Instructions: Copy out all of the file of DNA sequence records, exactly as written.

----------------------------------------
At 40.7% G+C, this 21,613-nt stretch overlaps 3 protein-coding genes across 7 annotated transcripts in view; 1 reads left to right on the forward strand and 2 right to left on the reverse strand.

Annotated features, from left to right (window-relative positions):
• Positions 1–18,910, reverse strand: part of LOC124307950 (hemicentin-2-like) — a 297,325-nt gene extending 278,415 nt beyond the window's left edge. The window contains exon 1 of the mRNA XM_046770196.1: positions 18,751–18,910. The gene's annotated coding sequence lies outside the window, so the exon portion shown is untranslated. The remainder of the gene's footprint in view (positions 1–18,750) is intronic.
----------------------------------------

At 40.7% G+C, this 21,613-nt stretch overlaps 3 protein-coding genes across 7 annotated transcripts in view; 1 reads left to right on the forward strand and 2 right to left on the reverse strand.

Annotated features, from left to right (window-relative positions):
• Positions 1–18,910, reverse strand: part of LOC124307950 (hemicentin-2-like) — a 297,325-nt gene extending 278,415 nt beyond the window's left edge. The window contains exon 1 of the mRNA XM_046770196.1: positions 18,751–18,910. The gene's annotated coding sequence lies outside the window, so the exon portion shown is untranslated. The remainder of the gene's footprint in view (positions 1–18,750) is intronic.